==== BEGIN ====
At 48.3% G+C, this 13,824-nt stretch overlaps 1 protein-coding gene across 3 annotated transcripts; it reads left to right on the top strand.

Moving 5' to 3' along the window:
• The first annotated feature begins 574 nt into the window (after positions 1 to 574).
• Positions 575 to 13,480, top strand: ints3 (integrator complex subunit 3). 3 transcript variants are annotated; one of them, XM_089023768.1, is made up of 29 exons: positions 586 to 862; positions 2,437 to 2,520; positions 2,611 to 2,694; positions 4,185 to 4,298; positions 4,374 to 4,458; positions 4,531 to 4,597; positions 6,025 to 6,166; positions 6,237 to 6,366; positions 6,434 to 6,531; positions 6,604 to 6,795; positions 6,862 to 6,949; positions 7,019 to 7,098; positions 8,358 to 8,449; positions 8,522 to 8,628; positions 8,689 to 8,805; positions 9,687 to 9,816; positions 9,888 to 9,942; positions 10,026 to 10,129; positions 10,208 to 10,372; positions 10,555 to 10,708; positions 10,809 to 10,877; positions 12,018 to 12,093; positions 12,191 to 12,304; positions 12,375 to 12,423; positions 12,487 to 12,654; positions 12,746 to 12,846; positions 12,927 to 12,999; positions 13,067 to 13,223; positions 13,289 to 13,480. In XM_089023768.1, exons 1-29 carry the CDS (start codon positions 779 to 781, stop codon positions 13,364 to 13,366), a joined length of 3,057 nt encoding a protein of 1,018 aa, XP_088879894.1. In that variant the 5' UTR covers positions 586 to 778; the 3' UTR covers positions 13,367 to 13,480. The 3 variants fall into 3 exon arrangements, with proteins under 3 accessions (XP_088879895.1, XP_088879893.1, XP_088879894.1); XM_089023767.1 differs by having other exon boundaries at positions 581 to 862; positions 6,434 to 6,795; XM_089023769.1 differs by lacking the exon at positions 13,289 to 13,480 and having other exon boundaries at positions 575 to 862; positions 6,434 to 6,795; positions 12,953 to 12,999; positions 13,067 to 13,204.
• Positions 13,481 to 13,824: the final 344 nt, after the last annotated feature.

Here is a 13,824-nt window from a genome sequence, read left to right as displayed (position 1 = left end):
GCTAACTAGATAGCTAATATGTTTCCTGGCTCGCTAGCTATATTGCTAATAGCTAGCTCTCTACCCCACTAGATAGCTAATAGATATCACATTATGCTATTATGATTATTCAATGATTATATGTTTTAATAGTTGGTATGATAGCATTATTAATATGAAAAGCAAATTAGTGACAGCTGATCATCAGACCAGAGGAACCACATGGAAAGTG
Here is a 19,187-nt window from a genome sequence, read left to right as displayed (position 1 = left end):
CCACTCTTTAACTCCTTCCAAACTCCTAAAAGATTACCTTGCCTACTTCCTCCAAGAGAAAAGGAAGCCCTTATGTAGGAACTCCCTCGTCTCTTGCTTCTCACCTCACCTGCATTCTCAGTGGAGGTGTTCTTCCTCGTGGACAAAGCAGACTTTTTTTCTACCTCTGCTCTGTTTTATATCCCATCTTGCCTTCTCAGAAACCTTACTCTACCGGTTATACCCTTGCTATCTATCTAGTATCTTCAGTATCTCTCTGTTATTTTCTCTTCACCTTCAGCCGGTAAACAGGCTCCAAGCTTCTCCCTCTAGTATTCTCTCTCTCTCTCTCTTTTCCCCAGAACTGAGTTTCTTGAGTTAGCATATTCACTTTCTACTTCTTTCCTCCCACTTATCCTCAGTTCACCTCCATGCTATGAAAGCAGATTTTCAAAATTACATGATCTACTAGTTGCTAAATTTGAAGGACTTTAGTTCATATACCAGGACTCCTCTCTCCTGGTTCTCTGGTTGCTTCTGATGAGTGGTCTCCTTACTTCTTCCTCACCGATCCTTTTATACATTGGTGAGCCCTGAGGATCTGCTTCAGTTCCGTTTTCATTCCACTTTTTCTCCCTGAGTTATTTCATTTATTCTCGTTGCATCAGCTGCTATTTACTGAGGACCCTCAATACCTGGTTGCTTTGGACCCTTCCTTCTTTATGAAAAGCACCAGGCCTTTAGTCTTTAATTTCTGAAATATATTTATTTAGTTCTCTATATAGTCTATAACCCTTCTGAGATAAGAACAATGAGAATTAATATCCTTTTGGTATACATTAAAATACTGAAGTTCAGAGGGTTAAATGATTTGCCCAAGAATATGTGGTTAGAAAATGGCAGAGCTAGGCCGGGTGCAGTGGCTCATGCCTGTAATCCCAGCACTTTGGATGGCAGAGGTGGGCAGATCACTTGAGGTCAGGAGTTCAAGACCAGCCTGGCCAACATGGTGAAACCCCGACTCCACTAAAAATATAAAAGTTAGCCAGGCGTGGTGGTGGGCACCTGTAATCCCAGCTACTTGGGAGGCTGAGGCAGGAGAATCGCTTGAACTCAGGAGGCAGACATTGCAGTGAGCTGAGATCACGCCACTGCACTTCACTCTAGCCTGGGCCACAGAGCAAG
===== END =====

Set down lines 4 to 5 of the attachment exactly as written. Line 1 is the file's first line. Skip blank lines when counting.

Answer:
• Positions 575 to 13,480, top strand: ints3 (integrator complex subunit 3). 3 transcript variants are annotated; one of them, XM_089023768.1, is made up of 29 exons: positions 586 to 862; positions 2,437 to 2,520; positions 2,611 to 2,694; positions 4,185 to 4,298; positions 4,374 to 4,458; positions 4,531 to 4,597; positions 6,025 to 6,166; positions 6,237 to 6,366; positions 6,434 to 6,531; positions 6,604 to 6,795; positions 6,862 to 6,949; positions 7,019 to 7,098; positions 8,358 to 8,449; positions 8,522 to 8,628; positions 8,689 to 8,805; positions 9,687 to 9,816; positions 9,888 to 9,942; positions 10,026 to 10,129; positions 10,208 to 10,372; positions 10,555 to 10,708; positions 10,809 to 10,877; positions 12,018 to 12,093; positions 12,191 to 12,304; positions 12,375 to 12,423; positions 12,487 to 12,654; positions 12,746 to 12,846; positions 12,927 to 12,999; positions 13,067 to 13,223; positions 13,289 to 13,480. In XM_089023768.1, exons 1-29 carry the CDS (start codon positions 779 to 781, stop codon positions 13,364 to 13,366), a joined length of 3,057 nt encoding a protein of 1,018 aa, XP_088879894.1. In that variant the 5' UTR covers positions 586 to 778; the 3' UTR covers positions 13,367 to 13,480. The 3 variants fall into 3 exon arrangements, with proteins under 3 accessions (XP_088879895.1, XP_088879893.1, XP_088879894.1); XM_089023767.1 differs by having other exon boundaries at positions 581 to 862; positions 6,434 to 6,795; XM_089023769.1 differs by lacking the exon at positions 13,289 to 13,480 and having other exon boundaries at positions 575 to 862; positions 6,434 to 6,795; positions 12,953 to 12,999; positions 13,067 to 13,204.
• Positions 13,481 to 13,824: the final 344 nt, after the last annotated feature.